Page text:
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. Last Updated: 07/27/2016

A Concerted PR Effort

Telecoms firm Telenor is trying to increase its stake in VimpelCom, Russia's second largest mobile provider. Telenor is controlled by the Norwegian state, and Norway is a member of NATO. Mobile telecommunications is a strategic industry. Conclusion: NATO is trying to control Russia's strategic industries. This must be stopped.

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Articles making exactly these arguments, figures and all, appeared on the same day, June 16, with no connection to any news event. They were printed in Izvestia, Komsolmolskaya Pravda and Parlamentskaya Gazeta. A few days later, on June 21, an article appeared in Rossiiskaya Gazeta with the same set of facts and figures but now citing other publications in the Russian press.

It's hard to see these simultaneous attacks as anything but a smear campaign commissioned by competitors, especially if you've read an article about this kind of journalistic practice by Yelena Rykovtsevaya, my wife, in the April issue of Bolshaya Politika, analyzing dozens of campaigns organized in Komsomolskaya Pravda, Izvestia and Moskovsky Komsomolets. Not a single editor at these newspapers, who were all asked to comment, denied involvement in this practice. In fact, the editor of Komsomolskaya Pravda said this type of activity was widespread: "There isn't a single media outlet where PR agents can't place stories today."

The Telenor case is so run of the mill that it's hardly worth mentioning. But there is one element that should qualify it for a spot in "Ripley's Believe It or Not." The Norwegian company A-pressen owns a blocking stake in Komsomolskaya Pravda, and Telenor is a major stakeholder in A-pressen. So if my conjectures are correct and this is a smear campaign, Komsomolskaya Pravda has involved A-pressen in discrediting one of its own shareholders. And their methods are illegal, since Russian legislation clearly requires that some distinction be made between editorial content and advertisements.

During the World Association of Newspapers conference held in Moscow earlier this month, many of the Russian participants called for greater foreign investment in existing Russian media companies. Well we can forget about that now. Forget about the fact that this isn't great for the investment climate in Russia as a whole -- this means a competitor can apparently "take out a contract" on any investor in our press.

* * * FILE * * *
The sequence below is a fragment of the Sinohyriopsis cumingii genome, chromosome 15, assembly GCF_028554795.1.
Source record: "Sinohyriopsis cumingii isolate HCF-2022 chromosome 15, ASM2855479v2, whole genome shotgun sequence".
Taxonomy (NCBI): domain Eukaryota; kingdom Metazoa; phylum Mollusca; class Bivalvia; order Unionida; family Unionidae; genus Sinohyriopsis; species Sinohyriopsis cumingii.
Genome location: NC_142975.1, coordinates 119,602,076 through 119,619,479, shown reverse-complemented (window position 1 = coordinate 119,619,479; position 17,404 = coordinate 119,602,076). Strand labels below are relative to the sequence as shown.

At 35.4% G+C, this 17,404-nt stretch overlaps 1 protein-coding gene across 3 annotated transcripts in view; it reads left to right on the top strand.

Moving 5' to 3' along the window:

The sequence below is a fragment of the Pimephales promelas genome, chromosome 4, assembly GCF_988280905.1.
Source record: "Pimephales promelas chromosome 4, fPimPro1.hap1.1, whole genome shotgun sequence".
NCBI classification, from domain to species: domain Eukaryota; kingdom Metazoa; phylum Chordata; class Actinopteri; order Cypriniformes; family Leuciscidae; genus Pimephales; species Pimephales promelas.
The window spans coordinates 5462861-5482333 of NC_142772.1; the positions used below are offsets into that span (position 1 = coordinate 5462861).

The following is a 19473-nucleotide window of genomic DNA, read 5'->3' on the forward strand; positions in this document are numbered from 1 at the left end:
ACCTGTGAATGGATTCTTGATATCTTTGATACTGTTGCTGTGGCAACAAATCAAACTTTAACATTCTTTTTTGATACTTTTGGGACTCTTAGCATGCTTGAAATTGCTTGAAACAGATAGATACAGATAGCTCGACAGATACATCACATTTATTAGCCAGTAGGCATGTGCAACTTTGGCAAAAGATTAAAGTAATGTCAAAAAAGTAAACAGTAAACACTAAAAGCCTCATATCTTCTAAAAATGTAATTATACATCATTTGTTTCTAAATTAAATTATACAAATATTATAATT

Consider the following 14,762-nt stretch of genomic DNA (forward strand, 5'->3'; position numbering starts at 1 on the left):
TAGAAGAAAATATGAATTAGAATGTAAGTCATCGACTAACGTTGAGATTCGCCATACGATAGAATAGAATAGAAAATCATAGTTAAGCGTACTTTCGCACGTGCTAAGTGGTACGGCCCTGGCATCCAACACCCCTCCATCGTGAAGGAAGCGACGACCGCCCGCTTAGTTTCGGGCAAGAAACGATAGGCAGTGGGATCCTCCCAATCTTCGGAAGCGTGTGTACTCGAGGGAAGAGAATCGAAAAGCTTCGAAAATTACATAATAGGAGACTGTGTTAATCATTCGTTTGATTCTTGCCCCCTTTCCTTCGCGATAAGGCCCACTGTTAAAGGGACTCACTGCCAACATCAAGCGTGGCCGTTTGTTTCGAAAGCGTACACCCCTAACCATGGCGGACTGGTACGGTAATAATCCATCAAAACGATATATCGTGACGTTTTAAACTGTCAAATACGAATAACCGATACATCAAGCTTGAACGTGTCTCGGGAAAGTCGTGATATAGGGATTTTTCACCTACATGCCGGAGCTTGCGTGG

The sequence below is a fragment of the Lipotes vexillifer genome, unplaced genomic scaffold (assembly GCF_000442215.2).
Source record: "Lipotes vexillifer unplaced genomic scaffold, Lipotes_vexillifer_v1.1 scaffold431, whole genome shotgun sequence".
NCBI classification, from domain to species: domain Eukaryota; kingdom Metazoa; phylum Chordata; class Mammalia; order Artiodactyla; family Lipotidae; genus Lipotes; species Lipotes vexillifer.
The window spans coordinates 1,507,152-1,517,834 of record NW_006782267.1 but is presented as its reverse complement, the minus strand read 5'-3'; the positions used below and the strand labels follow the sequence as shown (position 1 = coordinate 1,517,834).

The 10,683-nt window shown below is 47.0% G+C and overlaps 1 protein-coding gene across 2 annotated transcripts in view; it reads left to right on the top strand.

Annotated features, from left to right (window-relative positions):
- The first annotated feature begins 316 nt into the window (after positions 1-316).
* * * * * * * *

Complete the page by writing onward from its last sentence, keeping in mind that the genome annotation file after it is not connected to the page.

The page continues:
The harm done by paid journalism is obvious. It constitutes the outright deception of readers, as it clearly damages the reputation of the mass media and lowers its credibility. It also makes legitimate advertising less effective.

But it does further damage. The Russian government is the founder of Rossiiskaya Gazeta. Imagine, a state body suspected of illegal activities! Or take Gazprom-Media. After the company bought Izvestia, my former employer, it was clear to me that the newspaper was flooded with paid-for articles. Doesn't this kind of unsavory practice cast a shadow on the reputation of Gazprom, its parent company?

Just thinking about what it does to President Vladimir Putin's reputation is painful. Imagine what he felt as he sat in front of the world's newspaper-industry elite at the opening ceremony of the WAN conference and listened to charges of corruption in the press. But perhaps he was consoled by the fact that foreigners may finally get what is happening here: When you have mass media that are willing to do anything for money, the only way to deal with them is to intimidate them and take them under control.

Under Stalin, participants in these types of activities would have been labeled enemies of the people. Today, we have to cure it with market methods. There is no hope that the press will straighten itself out on its own. The cure should be administered by those who have been framed by the mass media using their own money: state bodies, politicians, investors and advertisers. That is, by the stakeholders themselves.

Alexei Pankin is a freelance journalist in Moscow.